And an idiot too, since they all have cameras.

  6. I didn’t say anything to the contrary Phantom I just said I’d be surprised that a Belfastonian wouldn’t have done the same thing given the chance.

  7. This is OT though related as it shows the kind of country which the UK is becoming. I was in the county of Angus visiting a friend last night and he mentioned something which I didn’t/couldn’t believe, but it turned out to be true:


    Edzell 70-year-old Dave Coull said he was flabbergasted by the arrival of two plain clothes officers at the door of his sheltered housing flat in the Angus village after a letter he wrote was published in The Courier.

    The bemused pensioner has vowed to go ahead with his one-man protest when the torch arrives in Courier Country on Tuesday, handing out leaflets he says highlight the modern era relay’s controversial connection to Nazi Germany.

    That link had been part of Mr Coull’s letter detailing the relay’s origins with the Berlin summer games of 1936, when ”the purpose was to glorify the power of the centralised state which was hosting the Olympics — and the glorious leadership of that state”.

  8. The ATW withdrawal symbolic. You are getting fleeced a lot more every day by scammers (homegrown and foreign) who abuse the benefits system to the extent that the system itself becomes their free ATM.

  9. That link had been part of Mr Coull’s letter detailing the relay’s origins with the Berlin summer games of 1936, when ”the purpose was to glorify the power of the centralised state which was hosting the Olympics — and the glorious leadership of that state”.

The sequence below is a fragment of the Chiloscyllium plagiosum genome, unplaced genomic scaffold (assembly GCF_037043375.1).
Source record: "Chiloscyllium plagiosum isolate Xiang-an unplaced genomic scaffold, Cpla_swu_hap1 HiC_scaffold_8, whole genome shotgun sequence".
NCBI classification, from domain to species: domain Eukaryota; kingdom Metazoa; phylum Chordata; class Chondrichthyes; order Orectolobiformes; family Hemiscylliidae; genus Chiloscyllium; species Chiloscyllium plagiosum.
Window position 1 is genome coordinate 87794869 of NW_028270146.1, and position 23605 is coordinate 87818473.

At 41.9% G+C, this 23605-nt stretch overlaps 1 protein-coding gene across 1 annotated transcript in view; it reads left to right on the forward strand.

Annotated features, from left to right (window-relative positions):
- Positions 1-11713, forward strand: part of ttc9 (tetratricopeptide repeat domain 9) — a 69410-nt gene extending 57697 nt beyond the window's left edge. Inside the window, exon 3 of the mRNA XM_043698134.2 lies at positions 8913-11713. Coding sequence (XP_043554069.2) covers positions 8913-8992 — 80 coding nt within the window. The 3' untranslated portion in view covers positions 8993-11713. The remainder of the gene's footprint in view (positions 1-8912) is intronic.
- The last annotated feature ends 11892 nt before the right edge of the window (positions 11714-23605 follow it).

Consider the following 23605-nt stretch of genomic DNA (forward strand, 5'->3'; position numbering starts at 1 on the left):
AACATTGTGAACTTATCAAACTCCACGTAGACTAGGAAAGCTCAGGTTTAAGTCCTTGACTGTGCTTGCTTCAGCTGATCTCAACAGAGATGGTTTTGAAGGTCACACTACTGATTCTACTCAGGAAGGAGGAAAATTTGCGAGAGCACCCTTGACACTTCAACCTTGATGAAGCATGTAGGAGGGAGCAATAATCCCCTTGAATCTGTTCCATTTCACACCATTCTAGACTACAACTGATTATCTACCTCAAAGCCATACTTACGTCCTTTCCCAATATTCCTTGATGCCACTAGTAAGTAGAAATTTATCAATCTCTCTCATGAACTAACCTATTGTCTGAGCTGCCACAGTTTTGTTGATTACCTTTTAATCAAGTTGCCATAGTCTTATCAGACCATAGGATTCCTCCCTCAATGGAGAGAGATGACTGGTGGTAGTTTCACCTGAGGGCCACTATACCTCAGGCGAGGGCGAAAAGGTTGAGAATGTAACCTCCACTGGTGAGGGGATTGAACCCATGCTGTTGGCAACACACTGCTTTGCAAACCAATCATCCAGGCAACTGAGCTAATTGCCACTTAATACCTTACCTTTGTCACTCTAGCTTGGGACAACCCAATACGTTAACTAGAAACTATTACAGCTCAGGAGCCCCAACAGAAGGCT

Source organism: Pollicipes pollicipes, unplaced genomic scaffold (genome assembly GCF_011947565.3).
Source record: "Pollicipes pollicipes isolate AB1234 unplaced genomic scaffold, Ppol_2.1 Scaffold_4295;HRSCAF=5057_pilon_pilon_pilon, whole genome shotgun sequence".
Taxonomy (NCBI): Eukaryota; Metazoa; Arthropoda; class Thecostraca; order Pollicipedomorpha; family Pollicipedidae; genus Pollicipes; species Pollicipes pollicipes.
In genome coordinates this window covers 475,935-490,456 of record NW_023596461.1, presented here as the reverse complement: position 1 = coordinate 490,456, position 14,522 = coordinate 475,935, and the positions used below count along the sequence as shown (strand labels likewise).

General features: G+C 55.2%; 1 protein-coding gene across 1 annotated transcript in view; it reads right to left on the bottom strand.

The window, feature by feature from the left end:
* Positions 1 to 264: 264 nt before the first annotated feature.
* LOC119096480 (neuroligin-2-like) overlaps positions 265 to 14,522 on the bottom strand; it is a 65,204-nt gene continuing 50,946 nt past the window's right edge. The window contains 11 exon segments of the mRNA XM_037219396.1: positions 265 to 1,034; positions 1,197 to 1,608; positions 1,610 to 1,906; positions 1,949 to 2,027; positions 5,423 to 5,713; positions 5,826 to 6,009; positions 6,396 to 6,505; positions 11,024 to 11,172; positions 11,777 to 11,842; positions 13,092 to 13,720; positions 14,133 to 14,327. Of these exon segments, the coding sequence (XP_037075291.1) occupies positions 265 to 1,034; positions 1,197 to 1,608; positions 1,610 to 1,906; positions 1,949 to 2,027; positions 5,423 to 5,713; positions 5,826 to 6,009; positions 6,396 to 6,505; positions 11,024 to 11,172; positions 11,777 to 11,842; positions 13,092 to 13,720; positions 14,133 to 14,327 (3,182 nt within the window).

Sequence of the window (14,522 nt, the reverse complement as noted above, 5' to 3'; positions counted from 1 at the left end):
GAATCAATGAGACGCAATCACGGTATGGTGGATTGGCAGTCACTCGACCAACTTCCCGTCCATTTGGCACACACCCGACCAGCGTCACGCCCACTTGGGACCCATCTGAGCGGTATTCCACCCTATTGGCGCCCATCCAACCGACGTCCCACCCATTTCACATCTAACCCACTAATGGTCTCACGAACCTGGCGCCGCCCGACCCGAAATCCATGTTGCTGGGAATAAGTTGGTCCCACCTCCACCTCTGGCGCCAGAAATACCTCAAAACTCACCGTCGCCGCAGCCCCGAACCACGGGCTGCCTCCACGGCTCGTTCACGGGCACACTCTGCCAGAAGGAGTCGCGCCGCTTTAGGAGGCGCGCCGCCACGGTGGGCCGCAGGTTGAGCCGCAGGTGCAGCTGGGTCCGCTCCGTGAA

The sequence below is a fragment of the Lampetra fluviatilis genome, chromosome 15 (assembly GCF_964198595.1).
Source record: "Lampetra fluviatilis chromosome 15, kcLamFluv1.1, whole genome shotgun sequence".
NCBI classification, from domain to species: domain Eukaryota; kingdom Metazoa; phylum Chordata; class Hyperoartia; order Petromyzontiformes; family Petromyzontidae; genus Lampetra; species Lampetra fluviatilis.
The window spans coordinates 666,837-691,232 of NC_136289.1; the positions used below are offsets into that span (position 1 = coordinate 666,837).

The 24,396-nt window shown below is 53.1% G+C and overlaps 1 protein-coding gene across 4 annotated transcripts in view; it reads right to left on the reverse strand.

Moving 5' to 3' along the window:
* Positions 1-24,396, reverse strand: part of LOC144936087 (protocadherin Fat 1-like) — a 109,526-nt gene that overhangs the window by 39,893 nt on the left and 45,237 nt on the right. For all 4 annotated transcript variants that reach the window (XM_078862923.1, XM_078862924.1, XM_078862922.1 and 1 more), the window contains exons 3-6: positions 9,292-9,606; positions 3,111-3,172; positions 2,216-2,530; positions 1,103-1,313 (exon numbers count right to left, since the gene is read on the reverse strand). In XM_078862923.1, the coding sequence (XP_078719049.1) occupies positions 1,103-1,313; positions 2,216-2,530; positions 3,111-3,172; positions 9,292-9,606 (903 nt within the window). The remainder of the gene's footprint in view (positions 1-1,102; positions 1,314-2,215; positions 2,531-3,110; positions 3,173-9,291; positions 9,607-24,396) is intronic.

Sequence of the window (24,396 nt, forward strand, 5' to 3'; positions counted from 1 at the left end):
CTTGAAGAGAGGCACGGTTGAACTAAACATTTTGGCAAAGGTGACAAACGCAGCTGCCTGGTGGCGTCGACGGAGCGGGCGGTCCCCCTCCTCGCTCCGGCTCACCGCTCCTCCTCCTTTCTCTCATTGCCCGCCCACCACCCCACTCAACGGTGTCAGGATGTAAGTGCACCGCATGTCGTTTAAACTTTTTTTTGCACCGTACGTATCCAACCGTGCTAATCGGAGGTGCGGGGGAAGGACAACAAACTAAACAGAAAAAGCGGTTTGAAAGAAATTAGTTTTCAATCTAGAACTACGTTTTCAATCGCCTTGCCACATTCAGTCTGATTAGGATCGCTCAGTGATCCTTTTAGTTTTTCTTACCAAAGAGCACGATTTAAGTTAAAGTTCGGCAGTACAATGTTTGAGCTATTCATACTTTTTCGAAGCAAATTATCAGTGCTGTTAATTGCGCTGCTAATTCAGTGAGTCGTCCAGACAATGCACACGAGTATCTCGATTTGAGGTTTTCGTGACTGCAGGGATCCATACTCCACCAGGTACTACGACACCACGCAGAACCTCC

Mr Coull is spot on, and because the peon dares speak the truth the local CID send a pair of heavies to intimidate him.

    What an apt protest in once-free Britain.

  10. ”Tayside Police fully support lawful protest and Mr Coull was contacted to establish the form of protest he was intending. We have no concerns about Mr Coull’s protest.”

  11. Tayside Police, in my opinion, has no business stating what it “fully supports”, or “supports just a bit”, or “has reservations about”, or “fully condemns”. Tayside Police exists to arrest criminals, not to announce its opinions. It’s opinions of anyone’s planned actions, whether supportive or not supportive, are irrelevant.

  12. Colm –

    The Police should not take a position on supporting or not supporting a protest in a supposedly free society.

    Mr Coull’s form of protest is none of their business while he does not harm or harrass others.

    Clearly the Tayside Police does have concerns about Mr Coull, otherwise they wouldn’t have sent a pair of badged goons to his home.